No matter how talented some actors are, sometimes you really just don’t want to sit and hear about their lives. You’ve sat through those awkward episodes of Inside the Actors Studio. Brad Pitt? Snooze. Renée Zellweger? Not without a really stiff drink.

But Bette Davis had it — charm, candor, tenacity. In All About Bette, the audience gets a two-hour look at Davis’ long career that puts the recent trend of drug-addled celebrity bio-pics to shame.

The play begins with Davis showing up at the theatre, largely unsure where she is and what she’s supposed to be doing. As an actress used to being center stage, Davis assumes that she is there to entertain the audience. Lucky us. She tells of her struggle to find her place in Hollywood and then later after she secured a place as one of the silver screen’s finest. Backstage gossip, Hollywood feuds, and what she really thought of her costars, Davis dishes on this and more.

“He had an affair with Kate Hepburn,” she says of Howard Hughes. “And, of course, I wanted whatever she had.”

Davis is most famous for her roles in All About Eve and Whatever Happened to Baby Jane?, and when these films come up — through a gesture or a notable line — there’s an instant response from the fans in the audience (and there were mostly fans in the audience at Tuesday’s premiere).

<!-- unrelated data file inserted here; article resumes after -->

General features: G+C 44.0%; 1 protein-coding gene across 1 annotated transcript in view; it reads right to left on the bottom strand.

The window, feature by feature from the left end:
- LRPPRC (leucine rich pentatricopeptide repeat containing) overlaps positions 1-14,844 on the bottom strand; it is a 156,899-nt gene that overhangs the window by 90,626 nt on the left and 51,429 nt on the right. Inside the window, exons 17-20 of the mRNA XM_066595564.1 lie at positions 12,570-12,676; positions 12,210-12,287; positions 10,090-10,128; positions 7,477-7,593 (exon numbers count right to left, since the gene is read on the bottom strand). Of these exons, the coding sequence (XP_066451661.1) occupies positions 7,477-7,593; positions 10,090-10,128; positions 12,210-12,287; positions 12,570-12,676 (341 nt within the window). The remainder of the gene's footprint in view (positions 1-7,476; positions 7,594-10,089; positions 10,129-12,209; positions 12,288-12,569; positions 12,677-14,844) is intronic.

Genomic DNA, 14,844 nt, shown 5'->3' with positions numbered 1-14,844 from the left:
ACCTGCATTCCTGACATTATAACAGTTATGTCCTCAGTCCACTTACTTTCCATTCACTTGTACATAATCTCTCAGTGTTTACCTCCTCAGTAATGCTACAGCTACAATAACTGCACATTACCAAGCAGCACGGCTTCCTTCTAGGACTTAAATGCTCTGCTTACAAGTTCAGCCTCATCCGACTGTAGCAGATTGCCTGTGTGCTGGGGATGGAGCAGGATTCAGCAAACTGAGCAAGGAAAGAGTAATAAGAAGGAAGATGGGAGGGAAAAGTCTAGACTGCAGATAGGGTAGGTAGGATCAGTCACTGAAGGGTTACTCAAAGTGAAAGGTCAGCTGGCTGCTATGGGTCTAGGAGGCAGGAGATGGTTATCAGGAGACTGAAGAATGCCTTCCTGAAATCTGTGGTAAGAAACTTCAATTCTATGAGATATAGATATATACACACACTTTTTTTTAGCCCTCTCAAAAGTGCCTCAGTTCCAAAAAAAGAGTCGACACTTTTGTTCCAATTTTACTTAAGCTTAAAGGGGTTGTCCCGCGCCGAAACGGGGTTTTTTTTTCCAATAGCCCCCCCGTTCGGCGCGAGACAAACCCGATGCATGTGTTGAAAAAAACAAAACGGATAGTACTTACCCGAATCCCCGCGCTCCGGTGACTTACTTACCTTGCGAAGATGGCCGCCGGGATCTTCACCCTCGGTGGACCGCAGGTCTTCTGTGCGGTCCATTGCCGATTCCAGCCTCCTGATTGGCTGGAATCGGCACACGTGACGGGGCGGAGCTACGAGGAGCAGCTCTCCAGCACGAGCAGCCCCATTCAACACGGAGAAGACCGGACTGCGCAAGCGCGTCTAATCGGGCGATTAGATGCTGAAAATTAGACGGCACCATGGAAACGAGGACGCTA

As Davis, Morgana Shaw commands our attention. When we first see Davis, she’s in her later years — slow-moving and burdened by a stroke. But as soon as Shaw is reintroduced as a younger version of Davis, there’s almost not enough stage for her to play with.

Fortunately there are ample stories to keep her, and the audience, occupied. Playwright Camilla Carr has captured not only the tales that Davis would certainly love to tell, but also the stories that audiences would love to hear about. (Who knew that Davis liked Mae West’s “tits.”) There are a few jokes that are strictly for the mid-century theatre lover, but the uninitiated gets enough laughs, too. The story drags a little — just a little — when Davis starts talking about her contract fight with movie producers, but one could imagine that Davis wouldn’t be able to let something like that go.

The complicated sound and lighting, particularly for a show that has traveled to Charleston for Piccolo, was handled with a near seamless ease. And, while the staging may seem meek in the beginning, it provides a truly clever treat by the end.

When Davis brings up a monstrous role she was dying to play, she tells the audience, “I wanted to be loathed.” No such luck for All About Bette. Once again, the audience loved her.

All About Bette: An Evening With Bette Davis • Piccolo Spoleto’s Theatre Series • $25 • 2 hour • June 4,5 at 5 p.m. • Footlight Players Theatre, 20 Queen St. • (888) 374-2656